The hard-hit economy has vendors at this year's World of Concrete show talking up the productivity advantages of their newest clean-diesel machines—while talking down the price hikes related to emission regulations.
At its booth inside the Las Vegas Convention Center, Caterpillar on January 23 previewed its small earthmoving line, including the D5K tractor (shown above).
The approximately $160,000 machine is designed to meet the U.S. Environmental Protection Agency's Tier-4-interim regulations, which went into effect this year for machines rated between 75 and 175 horsepower.
Instead of dwelling on the D5's tailpipe scrubbing technology (a diesel particulate filter now rests snugly under the hood, which was raised by about 3 inches to accommodate the hardware), Caterpillar showcased a new blade sensor that will compensate for too much or too little movement of the operator's hand.
Called "Stable Blade," the device uses an inertial sensor mounted behind the cutting edge. As the machine crawls over terrain, the compensator adjusts the blade to keep the ground level, softening the washboard effect of jerky blade movements.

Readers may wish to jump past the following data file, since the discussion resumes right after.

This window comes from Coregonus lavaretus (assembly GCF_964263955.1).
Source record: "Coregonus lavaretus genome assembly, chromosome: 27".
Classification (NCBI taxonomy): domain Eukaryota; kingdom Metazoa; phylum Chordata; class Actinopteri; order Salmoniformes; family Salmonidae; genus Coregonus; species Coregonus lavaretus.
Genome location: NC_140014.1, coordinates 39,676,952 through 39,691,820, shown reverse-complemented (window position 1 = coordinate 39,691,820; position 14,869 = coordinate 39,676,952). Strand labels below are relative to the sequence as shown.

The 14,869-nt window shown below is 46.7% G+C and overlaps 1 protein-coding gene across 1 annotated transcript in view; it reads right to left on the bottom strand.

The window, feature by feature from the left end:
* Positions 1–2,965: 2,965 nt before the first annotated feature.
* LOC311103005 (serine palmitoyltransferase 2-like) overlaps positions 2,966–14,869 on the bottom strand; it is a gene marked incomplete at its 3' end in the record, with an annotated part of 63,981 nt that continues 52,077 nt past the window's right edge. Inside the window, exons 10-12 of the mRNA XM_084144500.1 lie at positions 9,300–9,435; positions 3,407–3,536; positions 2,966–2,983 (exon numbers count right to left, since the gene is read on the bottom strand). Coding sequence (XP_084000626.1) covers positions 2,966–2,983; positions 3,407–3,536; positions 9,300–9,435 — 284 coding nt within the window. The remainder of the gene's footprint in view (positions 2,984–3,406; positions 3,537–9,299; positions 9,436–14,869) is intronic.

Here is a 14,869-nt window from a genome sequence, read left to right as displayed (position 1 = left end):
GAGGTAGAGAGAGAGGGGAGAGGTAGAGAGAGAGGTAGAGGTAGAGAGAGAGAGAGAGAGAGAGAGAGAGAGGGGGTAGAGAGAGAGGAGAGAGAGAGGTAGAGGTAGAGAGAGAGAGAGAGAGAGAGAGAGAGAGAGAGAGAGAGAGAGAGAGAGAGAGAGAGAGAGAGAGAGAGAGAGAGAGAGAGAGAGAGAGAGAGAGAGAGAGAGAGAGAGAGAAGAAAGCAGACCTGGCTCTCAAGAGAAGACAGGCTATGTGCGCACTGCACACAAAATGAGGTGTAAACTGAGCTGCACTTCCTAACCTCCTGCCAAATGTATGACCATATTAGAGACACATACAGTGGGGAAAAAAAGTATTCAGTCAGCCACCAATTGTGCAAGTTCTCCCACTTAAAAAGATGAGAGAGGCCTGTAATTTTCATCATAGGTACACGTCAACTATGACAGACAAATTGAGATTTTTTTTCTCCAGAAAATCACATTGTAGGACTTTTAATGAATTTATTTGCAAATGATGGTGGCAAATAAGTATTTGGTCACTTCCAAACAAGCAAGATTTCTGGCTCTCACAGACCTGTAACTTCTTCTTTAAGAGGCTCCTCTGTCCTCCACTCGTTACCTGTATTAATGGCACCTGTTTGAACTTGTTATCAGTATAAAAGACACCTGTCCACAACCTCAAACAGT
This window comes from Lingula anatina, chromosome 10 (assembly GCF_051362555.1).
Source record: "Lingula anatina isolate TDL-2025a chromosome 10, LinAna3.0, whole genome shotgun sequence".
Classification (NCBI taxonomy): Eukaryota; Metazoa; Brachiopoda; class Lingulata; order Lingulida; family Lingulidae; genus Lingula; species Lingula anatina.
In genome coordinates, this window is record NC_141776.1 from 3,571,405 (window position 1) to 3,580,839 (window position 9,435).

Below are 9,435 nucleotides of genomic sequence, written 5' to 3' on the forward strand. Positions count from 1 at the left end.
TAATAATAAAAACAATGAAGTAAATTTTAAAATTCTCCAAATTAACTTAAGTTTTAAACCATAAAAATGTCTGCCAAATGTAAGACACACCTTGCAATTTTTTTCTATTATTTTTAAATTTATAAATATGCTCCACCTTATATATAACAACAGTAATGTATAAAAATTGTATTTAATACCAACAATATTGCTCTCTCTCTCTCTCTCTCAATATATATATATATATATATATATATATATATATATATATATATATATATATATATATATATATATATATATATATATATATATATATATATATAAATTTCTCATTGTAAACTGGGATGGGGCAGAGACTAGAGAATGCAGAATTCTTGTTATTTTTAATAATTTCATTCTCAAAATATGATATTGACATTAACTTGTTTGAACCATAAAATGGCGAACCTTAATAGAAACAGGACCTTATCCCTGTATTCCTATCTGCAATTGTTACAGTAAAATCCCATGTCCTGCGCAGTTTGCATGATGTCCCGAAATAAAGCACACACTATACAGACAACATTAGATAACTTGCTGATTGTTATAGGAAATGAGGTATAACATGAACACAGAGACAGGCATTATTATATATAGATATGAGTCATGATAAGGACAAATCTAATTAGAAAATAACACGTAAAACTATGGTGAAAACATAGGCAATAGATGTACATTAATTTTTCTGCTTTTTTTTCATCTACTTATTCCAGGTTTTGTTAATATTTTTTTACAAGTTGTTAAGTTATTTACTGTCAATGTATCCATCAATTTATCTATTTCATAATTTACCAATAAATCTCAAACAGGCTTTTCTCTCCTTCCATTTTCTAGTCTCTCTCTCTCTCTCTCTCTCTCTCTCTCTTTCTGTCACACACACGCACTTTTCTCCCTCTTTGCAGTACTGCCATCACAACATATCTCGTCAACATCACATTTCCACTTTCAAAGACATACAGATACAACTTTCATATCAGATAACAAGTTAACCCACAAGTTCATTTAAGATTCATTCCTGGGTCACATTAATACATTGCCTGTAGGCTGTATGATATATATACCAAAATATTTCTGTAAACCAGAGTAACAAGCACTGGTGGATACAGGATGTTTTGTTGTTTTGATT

Stable Blade now comes standard on the D3, D4 and D5, and, if desired, users can deactivate it. It also shuts off automatically when laser or GPS controls are switched on.
"What we are trying to do is get to the level of finish grading on a motor grader, in one pass," said Joel Fritts, a Caterpillar marketing representative. "This is something that will help get an operator on a dozer and do finish grading quicker."
The Tier-4-interim rule calls for off-road diesel engines to cut down soot by 90% and nitrogen oxides by 45% over the previous standard. A final round goes into effect in 2014, which will cut down emissions to near-zero levels, along with added costs.
Many contractors are concerned that the Tier-4 rules will harm the secondary market for these machines, in effect rendering them worthless when they normally would have been candidates for auctions or private sales. Heavy-equipment market analyst Manfredi & Associates is currently studying the rule's impact on used prices.
An innovation like Stable Blade, which aims to cut down fine grading time by 30% to 50%, may help soften the blow for heavy equipment buyers who will pay a roughly 4% premium for this year's Tier-4-interim exhaust rule, said Fritts.
"From a customer's standpoint, there's a lot more value in the Stable Blade than there is in the emissions."